[the guide squeezes a lady's hand and points]
Tour Guide: Bedroom - top right.
See more »

Alternate Versions

American versions contain a title-card before the credits. This title card contains Mary Shelley's quote from the foreword to Frankenstein where she discusses the night the movie centers around. A brief explanation is then provided mentioning that both Frankenstein and Dracula were born on that night. See more »

Connections

Version of Haunted Summer (1988) See more »

Soundtracks

Sonata in D Major (L463)
(uncredited)
Music by Domenico Scarlatti
Arranged and Performed by Gaynor Sadler and Tony Sadler
See more »

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User Reviews

 
Outlandishly Far Gone
20 September 2004 | by jrfranklin01See all my reviews

As this film seemed to be the first film (that I could find anyway) to describe how Mary Shelley came up with the idea for Frankenstein (published in 1818), I must give some consideration. However, the pains the film goes through in depicting a drug-induced, nightmarish landscape of horrors, is too far gone.

Laudenaum, a popular hallucinogenic drug during the 19th century, brings to life the imagination of five manic individuals: Lord Byron, his physician Dr. Polidori, Percy Shelley, Mary Shelley, and Claire Claremont (Mary's half sister). When Lord Byron challenges them all to come up with the most horrific tale they can muster, each cultivate his/her own macabre web of self-torture.

This film, in an attempt to show the frantic workings of the mind, comes off as merely comical at times. Some of the scenes, which are intended to shock and convey horror, seemed to simply repel. Gabriel Byrne aptly plays the decadent Lord Byron, but his character is overly vicious and twisted. Julian Sands plays Percy Shelley, who is like a lunatic pedant at best. If you can figure out one thing he says, as he seems to spout "non-sensical intelligence" (if there is such a thing), then kudos to you. Natasha Richardson does well in playing Mary Shelley, although the described "free love" she was supposedly a participant in I think was a bit of a stretch in this movie and could have been left out.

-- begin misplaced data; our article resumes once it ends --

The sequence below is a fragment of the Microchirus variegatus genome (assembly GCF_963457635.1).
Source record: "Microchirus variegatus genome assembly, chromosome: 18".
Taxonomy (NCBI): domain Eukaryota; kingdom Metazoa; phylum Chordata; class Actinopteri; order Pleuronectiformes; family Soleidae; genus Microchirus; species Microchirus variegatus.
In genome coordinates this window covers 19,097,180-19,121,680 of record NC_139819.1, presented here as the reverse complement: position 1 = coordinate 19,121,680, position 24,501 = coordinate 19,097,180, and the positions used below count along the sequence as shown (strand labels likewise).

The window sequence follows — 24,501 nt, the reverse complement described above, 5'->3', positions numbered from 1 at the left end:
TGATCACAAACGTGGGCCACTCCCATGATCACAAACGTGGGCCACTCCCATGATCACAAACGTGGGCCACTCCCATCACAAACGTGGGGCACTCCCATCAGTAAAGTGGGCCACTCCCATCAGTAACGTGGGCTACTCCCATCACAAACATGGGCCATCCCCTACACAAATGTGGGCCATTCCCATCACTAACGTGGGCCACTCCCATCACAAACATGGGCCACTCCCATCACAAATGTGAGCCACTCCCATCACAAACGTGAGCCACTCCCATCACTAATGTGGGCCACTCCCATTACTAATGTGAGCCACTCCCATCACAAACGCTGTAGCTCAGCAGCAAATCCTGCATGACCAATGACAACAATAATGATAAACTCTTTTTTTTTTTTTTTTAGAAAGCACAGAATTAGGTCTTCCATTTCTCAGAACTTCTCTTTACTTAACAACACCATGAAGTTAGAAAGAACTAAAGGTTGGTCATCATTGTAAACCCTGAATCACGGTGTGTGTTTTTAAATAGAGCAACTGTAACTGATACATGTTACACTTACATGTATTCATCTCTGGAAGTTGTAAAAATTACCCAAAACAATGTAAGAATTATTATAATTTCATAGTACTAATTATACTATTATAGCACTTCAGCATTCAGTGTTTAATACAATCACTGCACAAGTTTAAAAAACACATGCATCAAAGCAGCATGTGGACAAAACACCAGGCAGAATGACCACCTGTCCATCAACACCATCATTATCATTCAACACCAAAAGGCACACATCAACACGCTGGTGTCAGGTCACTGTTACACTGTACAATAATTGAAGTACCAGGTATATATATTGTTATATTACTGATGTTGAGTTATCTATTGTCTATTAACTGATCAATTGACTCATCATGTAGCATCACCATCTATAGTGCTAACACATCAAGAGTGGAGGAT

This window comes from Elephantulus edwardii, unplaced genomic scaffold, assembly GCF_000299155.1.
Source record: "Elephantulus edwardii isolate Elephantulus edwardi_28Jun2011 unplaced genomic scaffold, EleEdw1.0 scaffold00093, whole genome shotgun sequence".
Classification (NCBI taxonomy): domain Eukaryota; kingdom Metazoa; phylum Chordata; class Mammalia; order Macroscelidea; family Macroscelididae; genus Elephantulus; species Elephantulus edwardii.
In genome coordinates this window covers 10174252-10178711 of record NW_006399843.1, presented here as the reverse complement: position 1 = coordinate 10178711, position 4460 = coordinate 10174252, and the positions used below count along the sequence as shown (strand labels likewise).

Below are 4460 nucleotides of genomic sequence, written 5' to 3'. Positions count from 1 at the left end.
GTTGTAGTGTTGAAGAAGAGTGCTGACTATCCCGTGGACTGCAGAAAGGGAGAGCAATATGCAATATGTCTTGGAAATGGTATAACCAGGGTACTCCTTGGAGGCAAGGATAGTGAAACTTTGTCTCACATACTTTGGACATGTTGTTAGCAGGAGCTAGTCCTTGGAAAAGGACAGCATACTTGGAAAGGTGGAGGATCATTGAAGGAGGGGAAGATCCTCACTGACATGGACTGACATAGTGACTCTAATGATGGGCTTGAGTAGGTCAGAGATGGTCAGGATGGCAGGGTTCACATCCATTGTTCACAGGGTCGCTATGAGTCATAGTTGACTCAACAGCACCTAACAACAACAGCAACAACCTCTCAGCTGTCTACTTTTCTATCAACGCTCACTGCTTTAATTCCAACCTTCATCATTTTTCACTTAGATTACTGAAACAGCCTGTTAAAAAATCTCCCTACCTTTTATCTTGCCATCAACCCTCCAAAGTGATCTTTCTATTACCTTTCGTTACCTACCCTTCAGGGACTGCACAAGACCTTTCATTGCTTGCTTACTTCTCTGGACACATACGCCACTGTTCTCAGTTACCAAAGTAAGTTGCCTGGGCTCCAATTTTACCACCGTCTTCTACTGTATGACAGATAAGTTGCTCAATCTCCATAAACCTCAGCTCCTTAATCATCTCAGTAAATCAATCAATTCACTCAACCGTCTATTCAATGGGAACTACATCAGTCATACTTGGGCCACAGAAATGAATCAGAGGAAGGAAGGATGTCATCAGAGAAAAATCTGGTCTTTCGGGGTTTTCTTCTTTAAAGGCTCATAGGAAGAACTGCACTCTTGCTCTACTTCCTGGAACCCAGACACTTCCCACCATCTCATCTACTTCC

I must admit, for all the reviews I read of the film, I expected more of a punch and more of a meat-and-potatoes thriller story. This film did little but disorient using a sexually-hedonistic Rubix cube. Perhaps that was the director's intention, but the film did little in translating its horror and madness to its characters. Thomas Dolby's score just grates the disorientation further into the bone.

I will give the director credit for doing his homework in researching the odd amount of death that seemed to riddle Mary Shelley's biography. The marriage of Frankenstein's creation to this aspect as being nothing ironic is quite clever. All in all, I just think a better job could have been done with a brilliant idea. And somebody please give Julian Sands a role where he is not a blithering crybaby! 4/10